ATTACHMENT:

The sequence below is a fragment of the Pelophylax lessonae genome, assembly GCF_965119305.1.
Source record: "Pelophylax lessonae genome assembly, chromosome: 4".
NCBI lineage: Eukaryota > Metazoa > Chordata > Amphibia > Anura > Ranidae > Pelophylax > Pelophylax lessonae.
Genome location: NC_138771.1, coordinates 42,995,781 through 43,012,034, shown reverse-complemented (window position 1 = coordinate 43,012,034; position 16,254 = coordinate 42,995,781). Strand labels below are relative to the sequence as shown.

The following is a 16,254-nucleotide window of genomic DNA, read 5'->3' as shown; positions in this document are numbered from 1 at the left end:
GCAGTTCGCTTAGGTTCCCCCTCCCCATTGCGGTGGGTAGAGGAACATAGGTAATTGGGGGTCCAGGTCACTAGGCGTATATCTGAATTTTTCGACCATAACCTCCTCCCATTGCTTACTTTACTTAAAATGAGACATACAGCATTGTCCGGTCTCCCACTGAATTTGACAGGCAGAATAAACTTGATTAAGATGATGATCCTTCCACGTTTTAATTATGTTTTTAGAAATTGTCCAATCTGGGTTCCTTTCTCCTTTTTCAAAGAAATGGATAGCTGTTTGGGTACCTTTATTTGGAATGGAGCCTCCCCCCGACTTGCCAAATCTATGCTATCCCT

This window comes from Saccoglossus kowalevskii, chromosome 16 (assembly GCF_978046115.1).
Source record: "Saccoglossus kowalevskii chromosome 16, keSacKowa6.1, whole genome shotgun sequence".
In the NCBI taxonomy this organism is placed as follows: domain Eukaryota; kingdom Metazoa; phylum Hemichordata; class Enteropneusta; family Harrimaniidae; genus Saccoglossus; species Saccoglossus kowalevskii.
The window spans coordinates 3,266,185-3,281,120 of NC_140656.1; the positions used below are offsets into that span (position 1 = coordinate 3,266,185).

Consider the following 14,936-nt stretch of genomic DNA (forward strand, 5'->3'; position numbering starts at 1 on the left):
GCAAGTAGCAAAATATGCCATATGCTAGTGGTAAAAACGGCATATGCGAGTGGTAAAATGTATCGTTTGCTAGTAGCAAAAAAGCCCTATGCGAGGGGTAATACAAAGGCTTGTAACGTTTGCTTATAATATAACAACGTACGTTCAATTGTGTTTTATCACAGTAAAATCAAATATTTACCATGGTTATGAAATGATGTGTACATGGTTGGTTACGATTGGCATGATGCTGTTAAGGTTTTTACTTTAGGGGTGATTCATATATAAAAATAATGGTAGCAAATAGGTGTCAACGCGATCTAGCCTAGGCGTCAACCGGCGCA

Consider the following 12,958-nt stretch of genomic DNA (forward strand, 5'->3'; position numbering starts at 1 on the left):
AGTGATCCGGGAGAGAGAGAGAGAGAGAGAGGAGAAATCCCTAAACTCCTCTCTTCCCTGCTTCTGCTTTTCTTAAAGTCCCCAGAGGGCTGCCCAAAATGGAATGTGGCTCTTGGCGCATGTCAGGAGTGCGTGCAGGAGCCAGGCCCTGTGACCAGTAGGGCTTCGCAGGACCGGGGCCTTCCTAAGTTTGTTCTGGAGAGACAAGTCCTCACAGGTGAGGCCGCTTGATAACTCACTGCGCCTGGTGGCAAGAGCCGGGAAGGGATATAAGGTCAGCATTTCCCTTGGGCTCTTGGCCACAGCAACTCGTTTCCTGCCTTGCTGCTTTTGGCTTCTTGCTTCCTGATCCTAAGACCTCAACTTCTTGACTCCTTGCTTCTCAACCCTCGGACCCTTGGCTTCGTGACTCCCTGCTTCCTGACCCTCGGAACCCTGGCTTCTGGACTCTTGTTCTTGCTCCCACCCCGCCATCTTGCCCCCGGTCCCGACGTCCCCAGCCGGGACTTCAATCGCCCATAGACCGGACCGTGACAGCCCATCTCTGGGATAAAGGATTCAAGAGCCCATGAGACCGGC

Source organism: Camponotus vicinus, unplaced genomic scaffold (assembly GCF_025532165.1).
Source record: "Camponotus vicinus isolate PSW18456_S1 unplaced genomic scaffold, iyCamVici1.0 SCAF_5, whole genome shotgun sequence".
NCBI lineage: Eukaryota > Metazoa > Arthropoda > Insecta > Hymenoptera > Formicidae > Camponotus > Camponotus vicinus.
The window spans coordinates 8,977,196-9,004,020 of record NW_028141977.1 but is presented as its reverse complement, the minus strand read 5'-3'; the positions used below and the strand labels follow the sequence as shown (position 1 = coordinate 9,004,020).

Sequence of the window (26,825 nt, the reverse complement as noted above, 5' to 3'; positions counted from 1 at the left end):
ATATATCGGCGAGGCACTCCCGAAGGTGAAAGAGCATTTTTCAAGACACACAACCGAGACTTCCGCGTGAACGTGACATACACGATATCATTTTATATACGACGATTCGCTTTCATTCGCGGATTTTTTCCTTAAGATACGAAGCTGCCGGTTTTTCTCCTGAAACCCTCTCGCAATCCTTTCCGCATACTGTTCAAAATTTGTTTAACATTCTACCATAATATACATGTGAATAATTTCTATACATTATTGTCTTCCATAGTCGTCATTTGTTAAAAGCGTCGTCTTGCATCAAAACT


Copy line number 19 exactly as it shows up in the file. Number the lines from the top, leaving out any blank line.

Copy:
Sequence of the window (26,825 nt, the reverse complement as noted above, 5' to 3'; positions counted from 1 at the left end):